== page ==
Thursday, April 30, 2009

Top Ten Reasons Why "Top Ten" Video Games Lists Suck

You've all seen them; in the field of video game journalism lies the proliferation of "Top Ten" lists that list anything from "Top Ten Hottest Babes of Videogames" to "Top Ten Largest Breasts of Videogames" to "Top Ten Videogame Characters I Would Like to Have Dinner With Before Having Sex". Yes, we've all read them, and we all know they are terrible. The following is a compendium of the top ten reasons when they suck like a black hole in the "Lame-O" unverserse on an off day.

10. "Top 10" lists are an excuse for poor journalism.

A "Top 10" list is simply an arrangement of an itemized list of a personal opinion. There is no journalism done here, no investigation into a hidden truth or cover-up nor a spotlight onto shady facts that have not seen the light of day. A "Top 10" list can be drawn up on a cocktail napkin during the elevator loading screen of Mass Effect. It is lazy and shallow journalism that doesn't say anything new that hasn't already been said a number of times before.

9. "Top 10" lists are an exercise in poor English.

An essay, that type of writing you got graded on in school and did poorly, has a thesis. A thesis is an opinion you are trying to prove in an essay by using a number of arguments to prove your point. "Top 10" lists have no thesis, it's just a bundle of opinions. Even within such a "Top 10" lists you'll find tenuous arguments why something is what the author says it is.

8. "Top 10" lists provide fodder for continual meaningless arguments and fan-boy proliferation.

Video games love "Top 10" lists because it provides something to argue about. As the entire internet is a medium that allows netizens to voice their disagreement, "Top 10" lists provide a vehicle for gamers to instantly disagree with each other on subject matter, and if not that, the ranking of subject matter.

7. "Top 10" lists endorse the fallacy that everything is gradeable on a scale from one to ten.

As a tech-savvy person of the information age, we think we can control the humongous flow of information that passes by our doorstep every passing second. One way we think we can do this is by assign a digital value to this information; the fallacy of this is that criticism is not true criticism if you don't actually think and interpret this information before you judge it. What use is a "10" if you don't know what it means, or why it is a "10", or how it relates to other information and products?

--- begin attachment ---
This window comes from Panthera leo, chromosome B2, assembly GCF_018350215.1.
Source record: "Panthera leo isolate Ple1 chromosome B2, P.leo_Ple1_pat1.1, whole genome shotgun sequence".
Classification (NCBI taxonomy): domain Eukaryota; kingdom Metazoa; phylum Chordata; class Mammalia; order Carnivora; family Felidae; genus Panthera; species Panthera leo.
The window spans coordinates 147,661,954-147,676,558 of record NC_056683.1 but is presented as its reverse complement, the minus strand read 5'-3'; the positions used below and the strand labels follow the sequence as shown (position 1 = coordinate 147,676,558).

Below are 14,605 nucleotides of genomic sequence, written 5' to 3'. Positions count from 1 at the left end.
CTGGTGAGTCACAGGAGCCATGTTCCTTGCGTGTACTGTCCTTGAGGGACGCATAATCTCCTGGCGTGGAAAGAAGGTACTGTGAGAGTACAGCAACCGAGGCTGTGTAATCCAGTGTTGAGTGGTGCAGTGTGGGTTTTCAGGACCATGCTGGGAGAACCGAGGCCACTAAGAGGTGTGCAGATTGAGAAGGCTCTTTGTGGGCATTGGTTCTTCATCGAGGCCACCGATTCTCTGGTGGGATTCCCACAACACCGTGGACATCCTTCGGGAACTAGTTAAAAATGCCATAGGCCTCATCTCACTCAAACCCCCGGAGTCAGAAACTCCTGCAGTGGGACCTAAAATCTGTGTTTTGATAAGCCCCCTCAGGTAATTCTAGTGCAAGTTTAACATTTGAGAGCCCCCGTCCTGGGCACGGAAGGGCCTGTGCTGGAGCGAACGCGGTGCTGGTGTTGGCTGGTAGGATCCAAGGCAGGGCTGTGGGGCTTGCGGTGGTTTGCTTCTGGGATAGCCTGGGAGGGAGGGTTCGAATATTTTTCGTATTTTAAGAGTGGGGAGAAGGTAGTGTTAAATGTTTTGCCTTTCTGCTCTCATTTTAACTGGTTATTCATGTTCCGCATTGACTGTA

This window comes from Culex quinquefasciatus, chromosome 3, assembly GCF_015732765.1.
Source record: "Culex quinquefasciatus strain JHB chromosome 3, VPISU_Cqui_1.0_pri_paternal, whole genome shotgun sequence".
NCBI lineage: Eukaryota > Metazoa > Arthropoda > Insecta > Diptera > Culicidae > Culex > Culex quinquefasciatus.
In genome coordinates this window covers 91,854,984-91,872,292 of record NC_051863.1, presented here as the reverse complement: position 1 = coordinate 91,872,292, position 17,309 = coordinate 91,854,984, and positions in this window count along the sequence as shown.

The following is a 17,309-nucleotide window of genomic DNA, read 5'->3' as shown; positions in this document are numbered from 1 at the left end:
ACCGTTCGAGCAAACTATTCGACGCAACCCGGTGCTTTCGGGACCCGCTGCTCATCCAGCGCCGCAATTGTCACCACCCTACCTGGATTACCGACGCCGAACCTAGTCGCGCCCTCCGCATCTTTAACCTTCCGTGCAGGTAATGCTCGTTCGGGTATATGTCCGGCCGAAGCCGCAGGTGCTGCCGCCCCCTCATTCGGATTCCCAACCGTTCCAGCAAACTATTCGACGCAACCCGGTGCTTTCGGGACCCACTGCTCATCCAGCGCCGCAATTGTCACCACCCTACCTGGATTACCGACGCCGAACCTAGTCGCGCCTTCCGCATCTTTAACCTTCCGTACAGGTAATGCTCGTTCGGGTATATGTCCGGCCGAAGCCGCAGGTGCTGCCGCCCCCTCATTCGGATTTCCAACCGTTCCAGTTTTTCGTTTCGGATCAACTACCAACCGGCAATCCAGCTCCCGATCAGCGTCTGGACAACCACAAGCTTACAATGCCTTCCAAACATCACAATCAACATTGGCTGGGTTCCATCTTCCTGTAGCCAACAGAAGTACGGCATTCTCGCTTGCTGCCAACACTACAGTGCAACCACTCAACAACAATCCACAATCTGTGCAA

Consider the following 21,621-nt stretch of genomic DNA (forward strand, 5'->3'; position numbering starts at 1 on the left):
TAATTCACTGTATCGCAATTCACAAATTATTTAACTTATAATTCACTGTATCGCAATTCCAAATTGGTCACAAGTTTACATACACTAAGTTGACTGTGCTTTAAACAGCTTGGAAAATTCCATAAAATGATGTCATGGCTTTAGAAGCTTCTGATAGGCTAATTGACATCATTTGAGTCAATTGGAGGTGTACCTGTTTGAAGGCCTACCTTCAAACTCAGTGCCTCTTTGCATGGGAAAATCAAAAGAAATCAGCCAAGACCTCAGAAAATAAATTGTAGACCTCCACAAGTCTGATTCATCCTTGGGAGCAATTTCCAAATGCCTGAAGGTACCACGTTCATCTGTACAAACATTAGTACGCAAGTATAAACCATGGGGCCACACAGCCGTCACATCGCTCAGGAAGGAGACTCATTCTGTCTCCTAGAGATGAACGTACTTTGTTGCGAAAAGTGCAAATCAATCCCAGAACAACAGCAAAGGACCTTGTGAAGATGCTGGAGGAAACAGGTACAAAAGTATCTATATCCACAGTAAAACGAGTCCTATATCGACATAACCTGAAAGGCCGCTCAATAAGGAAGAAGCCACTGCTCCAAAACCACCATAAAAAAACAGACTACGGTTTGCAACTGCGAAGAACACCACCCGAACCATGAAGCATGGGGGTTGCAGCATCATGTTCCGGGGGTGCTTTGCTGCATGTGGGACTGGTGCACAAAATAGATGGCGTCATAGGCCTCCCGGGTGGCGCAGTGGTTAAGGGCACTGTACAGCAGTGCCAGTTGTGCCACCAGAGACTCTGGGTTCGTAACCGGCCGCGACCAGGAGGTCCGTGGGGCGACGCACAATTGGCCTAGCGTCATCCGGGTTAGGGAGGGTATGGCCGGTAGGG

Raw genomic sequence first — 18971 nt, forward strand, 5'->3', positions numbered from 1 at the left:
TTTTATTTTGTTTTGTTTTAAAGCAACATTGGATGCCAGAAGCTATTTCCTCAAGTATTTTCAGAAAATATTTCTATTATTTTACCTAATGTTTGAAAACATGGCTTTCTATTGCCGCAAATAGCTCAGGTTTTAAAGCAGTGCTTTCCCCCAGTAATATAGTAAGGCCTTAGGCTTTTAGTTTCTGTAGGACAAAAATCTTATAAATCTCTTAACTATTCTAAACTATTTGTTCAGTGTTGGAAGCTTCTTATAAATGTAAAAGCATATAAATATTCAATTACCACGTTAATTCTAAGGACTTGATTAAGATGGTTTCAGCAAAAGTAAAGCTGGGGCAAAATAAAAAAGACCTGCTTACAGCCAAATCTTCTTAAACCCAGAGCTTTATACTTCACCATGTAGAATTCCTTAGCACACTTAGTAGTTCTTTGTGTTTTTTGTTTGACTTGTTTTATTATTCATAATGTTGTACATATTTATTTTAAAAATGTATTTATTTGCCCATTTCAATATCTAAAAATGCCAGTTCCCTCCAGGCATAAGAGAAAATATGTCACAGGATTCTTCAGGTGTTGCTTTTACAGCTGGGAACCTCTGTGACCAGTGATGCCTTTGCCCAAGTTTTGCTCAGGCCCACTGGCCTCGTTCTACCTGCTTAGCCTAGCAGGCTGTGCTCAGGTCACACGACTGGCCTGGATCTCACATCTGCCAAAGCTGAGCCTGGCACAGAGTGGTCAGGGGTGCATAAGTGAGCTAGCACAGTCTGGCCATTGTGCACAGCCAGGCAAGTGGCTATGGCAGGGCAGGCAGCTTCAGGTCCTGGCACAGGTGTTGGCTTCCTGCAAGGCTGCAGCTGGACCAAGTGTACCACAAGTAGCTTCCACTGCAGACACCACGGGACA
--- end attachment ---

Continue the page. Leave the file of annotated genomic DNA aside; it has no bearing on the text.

6. "Top 10" lists are simply an affirmation of an experience.

So you've played a video game. Then, you finished it. Congratulations. Perhaps you had a great time while you played it; hats off, three cheers. However, the need to tell others of the excellent time had with the game doesn't really say very much, considering people around the world are having likewise similar excellent experiences. Compiling these experiences into a "Top 10" list is as meaningless as affirmations of enjoying fresh air, tasty food, good weather and hot sex. A "Top 10" list usually is rendered redundant by adding "So?" or "And?" at the end of it.

5. "Top 10" lists are testimony to the maintainance of the status quo in video games.

Gamers are always looking towards the next big video game release because we are always excited about the perceived advancement in video game and how future games will look. Video games have changed alot over its short history, but then again video games are still conceptually and fundamentally the same. Players control the idealized figure of a bad ass figure who runs around breaking crates and defeating the same two or three enemy figures who drop red orbs for experience and green orbs for health (blue for mana) until collect all the keys to progress to the next level, not before fighting a boss character that kills your protagonist a few times until you learn the predictable sequence of the boss that you can then use to your advantage. This status quo also includes the "boy's club" mentality that endorses violence and sexism. "Top 10" lists are important because they say everything without saying anything, and so nothing ever changes.

4. "Top 10" lists only detail the perspective and experience of the list's author, and so have no relevance except to people of the same perspective and experience.

There are a whole lot of video games; lots of good stuff, even more bad stuff. So when you write a "Top 10 Best" list you are constrained to all that you ever experienced and not anything more. Besides only just being an affirmation of your experience, it also just shows how little you know. If you've only ever just played Nintendo games, it would make perfect sense that you would consider the best game of all time, let alone the ten best games of all time, to be a Nintendo game. Such a list is only important to the person making it and people of similar experience.